Understanding the climate effects of grazing agriculture

Eric Hamilton
American Society of Agronomy

The Great Plains in the United States are well known for a rich history and expansive grasslands. This region is synonymous with ranchers herding cattle across the plains and a valuable resource for a growing population.

Soil greenhouse gas monitoring chamber, mid-season. The photo was taken at a native tallgrass prairie site at Grazinglands Research Laboratory in El Reno, Oklahoma. The study focused on monitoring three major greenhouse gas sources – carbon dioxide, methane and nitrous oxide.

Today, that work continues. Huge tracts of prairie still support livestock, especially cattle. The land might not be as well-suited for growing grain or vegetables, but grasslands can contribute to feeding people by feeding animals first.

Like all types of agriculture, grazing on prairies has an environmental impact. Scientists, farmers, ranchers, and consumers are increasingly trying to balance food production and protecting the environment, so it is important to understand how one affects the other.

“Increases in carbon dioxide and other greenhouse gases in the earth’s atmosphere greatly affect climate around the world,” says Jean Steiner. Steiner directed the U.S. Department of Agriculture’s grazing laboratory in Oklahoma. “Agricultural land exchanges greenhouse gases with the atmosphere, and how we manage agriculture affects the amount of greenhouse gas exchange.”

Steiner and her team recently set out to understand the impacts of greenhouse emissions from grasslands. Only with this knowledge can scientists hope to steer agriculture toward climate-friendly solutions.

Comparing grasses

A plot of Old World bluestem grass with cattle grazing in the background at Grazinglands Research Laboratory in El Reno, Oklahoma. Compared to native prairies, this planted pasture has fewer species and requires more fertilizer.

As detailed in the research, Steiner’s team studied four pastures in Oklahoma.

Three of the pastures were native prairies. One was a planted pasture made up of a single species of Old World bluestem grass. Unlike the planted pasture, the native prairies host many species and receive less fertilizer.

The scientists were especially interested in three major greenhouse gas sources. Carbon dioxide is perhaps the most well-known. However, methane and nitrous oxide are even more powerful at trapping heat, so it is key to understand how much of these gases are emitted too.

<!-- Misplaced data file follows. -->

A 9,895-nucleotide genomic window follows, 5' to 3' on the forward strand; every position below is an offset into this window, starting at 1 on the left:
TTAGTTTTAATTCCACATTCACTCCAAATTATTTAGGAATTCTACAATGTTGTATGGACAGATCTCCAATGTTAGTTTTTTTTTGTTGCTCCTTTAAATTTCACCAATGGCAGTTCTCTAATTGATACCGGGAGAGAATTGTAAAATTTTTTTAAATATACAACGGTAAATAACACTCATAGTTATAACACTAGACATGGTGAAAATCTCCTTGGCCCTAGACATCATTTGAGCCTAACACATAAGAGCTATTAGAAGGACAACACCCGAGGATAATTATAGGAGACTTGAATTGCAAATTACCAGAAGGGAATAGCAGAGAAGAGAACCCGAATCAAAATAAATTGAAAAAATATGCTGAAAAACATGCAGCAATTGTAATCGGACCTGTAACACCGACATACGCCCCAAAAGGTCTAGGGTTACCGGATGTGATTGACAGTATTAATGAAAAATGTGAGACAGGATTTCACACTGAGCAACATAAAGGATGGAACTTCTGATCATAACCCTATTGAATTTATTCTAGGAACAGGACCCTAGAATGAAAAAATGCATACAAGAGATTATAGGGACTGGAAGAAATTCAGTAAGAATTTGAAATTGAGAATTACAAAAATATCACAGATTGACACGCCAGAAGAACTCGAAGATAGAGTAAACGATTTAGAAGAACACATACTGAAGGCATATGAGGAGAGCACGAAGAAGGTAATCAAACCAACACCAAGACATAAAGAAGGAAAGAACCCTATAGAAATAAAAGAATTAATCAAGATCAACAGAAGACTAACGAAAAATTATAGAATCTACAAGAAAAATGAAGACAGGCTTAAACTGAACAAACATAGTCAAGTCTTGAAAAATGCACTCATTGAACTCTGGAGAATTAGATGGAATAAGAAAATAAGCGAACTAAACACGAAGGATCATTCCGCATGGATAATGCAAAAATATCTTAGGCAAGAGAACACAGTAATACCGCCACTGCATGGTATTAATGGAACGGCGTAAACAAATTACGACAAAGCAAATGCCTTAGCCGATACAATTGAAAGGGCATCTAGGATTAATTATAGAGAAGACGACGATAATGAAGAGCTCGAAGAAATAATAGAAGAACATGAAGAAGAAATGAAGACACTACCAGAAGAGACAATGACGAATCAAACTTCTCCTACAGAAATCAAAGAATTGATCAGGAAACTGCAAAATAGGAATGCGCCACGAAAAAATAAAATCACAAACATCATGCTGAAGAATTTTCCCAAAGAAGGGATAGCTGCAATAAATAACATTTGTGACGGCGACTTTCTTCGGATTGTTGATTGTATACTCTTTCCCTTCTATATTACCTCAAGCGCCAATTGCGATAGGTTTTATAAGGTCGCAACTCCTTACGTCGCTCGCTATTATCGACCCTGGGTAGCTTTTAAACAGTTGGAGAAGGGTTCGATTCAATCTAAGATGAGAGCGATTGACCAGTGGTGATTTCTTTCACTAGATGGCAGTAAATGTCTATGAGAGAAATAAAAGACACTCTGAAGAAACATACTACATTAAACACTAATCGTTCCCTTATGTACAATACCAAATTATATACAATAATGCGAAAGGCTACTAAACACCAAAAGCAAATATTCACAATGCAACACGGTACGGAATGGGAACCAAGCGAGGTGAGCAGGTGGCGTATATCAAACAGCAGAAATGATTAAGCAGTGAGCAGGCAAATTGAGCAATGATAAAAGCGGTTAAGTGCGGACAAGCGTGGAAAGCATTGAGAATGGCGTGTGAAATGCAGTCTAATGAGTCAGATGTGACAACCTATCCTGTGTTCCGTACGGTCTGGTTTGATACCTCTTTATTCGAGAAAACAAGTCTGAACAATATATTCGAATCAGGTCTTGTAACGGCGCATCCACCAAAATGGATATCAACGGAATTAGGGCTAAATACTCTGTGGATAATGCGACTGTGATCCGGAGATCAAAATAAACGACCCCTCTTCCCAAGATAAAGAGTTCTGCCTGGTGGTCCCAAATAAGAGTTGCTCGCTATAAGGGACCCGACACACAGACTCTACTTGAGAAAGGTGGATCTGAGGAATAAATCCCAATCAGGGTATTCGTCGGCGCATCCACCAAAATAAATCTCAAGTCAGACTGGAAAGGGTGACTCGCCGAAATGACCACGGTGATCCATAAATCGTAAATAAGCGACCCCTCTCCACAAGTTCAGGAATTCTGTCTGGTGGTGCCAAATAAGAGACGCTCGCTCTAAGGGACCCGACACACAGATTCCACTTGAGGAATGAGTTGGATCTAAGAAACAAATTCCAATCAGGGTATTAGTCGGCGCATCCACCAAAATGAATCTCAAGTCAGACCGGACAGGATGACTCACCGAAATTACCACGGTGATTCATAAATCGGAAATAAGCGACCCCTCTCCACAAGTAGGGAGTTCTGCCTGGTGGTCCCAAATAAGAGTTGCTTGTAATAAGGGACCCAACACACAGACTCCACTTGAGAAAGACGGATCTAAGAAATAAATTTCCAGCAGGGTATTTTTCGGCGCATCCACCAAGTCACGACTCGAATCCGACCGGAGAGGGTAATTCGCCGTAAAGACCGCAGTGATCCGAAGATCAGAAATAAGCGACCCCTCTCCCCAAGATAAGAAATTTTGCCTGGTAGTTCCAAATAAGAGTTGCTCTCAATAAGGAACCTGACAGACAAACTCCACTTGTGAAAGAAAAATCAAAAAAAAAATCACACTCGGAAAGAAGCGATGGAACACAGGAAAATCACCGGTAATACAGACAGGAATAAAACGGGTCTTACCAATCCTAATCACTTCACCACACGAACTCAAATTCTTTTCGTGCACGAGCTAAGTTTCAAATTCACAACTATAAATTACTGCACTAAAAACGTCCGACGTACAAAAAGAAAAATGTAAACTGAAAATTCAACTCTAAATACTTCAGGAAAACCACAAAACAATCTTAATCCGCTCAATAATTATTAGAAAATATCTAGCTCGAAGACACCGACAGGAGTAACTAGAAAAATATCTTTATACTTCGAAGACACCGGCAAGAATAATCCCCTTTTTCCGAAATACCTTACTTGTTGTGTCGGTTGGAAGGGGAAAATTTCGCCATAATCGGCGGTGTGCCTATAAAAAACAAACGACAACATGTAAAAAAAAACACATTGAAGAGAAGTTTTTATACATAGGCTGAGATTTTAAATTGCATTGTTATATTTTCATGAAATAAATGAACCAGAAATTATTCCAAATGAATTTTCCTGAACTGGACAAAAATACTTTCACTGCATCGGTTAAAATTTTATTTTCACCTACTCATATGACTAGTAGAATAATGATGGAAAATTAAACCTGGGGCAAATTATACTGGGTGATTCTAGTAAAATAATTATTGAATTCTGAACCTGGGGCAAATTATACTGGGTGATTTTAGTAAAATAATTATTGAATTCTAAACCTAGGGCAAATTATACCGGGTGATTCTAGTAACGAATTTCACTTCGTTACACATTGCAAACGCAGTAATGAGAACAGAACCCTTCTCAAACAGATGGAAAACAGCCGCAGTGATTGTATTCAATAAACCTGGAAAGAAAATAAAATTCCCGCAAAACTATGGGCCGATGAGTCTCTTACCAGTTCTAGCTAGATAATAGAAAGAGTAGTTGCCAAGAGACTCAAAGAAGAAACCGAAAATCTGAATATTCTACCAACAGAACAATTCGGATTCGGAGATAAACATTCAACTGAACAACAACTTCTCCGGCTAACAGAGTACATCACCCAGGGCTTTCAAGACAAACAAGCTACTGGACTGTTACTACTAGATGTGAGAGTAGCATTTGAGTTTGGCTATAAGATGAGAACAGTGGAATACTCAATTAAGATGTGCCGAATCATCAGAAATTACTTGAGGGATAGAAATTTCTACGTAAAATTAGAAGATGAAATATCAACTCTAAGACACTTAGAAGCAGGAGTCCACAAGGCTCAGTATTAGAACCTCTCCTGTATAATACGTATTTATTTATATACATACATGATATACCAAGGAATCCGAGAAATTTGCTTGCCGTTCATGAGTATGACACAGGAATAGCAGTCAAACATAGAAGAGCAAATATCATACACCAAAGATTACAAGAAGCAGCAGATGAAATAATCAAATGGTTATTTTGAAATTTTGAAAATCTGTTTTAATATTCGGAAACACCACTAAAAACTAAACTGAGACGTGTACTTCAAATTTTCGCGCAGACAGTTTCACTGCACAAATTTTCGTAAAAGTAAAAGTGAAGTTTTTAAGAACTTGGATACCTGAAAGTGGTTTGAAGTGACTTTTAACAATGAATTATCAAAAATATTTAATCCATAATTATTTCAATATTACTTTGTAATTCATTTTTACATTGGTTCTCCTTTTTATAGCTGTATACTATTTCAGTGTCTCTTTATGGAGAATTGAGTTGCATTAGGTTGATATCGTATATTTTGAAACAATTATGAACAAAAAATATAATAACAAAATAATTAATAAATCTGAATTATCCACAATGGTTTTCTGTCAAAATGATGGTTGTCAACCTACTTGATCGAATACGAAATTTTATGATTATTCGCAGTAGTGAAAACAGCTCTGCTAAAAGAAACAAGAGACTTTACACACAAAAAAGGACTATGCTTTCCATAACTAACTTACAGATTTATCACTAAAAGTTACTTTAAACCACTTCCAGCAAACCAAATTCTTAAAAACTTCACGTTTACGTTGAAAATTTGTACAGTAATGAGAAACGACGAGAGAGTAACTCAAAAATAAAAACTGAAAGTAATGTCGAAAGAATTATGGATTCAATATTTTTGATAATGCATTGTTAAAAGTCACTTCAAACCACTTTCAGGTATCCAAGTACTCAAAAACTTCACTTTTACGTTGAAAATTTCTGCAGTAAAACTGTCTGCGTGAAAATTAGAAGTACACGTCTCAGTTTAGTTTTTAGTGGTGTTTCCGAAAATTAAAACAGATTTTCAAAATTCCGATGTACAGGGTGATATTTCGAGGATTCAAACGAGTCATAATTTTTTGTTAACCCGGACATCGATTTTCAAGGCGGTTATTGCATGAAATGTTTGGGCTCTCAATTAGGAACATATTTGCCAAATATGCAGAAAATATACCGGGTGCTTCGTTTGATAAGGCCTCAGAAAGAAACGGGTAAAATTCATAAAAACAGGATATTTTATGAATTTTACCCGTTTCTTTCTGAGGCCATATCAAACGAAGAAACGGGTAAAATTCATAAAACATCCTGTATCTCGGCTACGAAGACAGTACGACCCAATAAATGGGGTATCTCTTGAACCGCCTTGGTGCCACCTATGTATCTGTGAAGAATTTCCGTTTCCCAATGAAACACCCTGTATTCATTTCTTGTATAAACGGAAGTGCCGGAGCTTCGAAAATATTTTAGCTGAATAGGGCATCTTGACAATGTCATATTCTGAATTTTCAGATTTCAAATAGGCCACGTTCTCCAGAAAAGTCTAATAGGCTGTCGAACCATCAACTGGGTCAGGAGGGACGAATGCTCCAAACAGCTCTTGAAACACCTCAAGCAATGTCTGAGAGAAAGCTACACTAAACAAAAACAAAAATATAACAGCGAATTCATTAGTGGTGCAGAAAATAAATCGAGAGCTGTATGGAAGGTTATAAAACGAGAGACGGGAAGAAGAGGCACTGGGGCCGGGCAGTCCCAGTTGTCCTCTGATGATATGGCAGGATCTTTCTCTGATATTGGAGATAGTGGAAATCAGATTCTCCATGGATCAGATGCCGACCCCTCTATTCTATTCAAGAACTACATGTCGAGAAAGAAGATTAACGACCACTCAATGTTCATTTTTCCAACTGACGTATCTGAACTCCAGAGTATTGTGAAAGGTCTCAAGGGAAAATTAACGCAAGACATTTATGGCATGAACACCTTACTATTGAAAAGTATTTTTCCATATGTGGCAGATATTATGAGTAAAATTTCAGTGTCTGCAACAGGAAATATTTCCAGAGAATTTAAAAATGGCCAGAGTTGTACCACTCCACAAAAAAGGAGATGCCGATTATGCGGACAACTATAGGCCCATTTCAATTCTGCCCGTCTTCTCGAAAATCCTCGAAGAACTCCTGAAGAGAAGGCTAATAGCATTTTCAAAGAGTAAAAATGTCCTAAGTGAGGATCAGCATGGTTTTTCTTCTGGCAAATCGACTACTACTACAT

“These processes are not well-understood in grasslands used for grazing livestock, which can lead to lost opportunities to improve the systems. There is also misunderstanding by consumers about the role of agroecosystems in the global challenges of climate change,” says Steiner.

The team found that in this hot, subhumid area, all the sites emitted carbon dioxide. Plants absorb this gas when they are growing, but during the rest of the year, enough carbon dioxide is given off to make the grasslands net emitters.

As the climate becomes hotter and drier, maintaining a net uptake of carbon dioxide becomes more challenging. The biggest differences between sites came from nitrous oxide and methane.

“All sites emitted small amounts of nitrous oxide, and the non-native site, which received fertilizer application, emitted the largest amount of nitrous oxide,” says Steiner.

With nitrous oxide being 300 times stronger at trapping heat than carbon dioxide, this difference really adds up.

The different grasslands varied in their methane footprint, too, Steiner says: “an important finding was that soil organisms absorbed methane from the atmosphere at all sites, with the native sites absorbing more methane than the non-native site."

Cattle also give off methane as they digest grass, so it’s helpful that grasslands can absorb some of that methane back into the soil. Future research will have to study how the huge tracts of grasslands can offset the methane from grazing animals.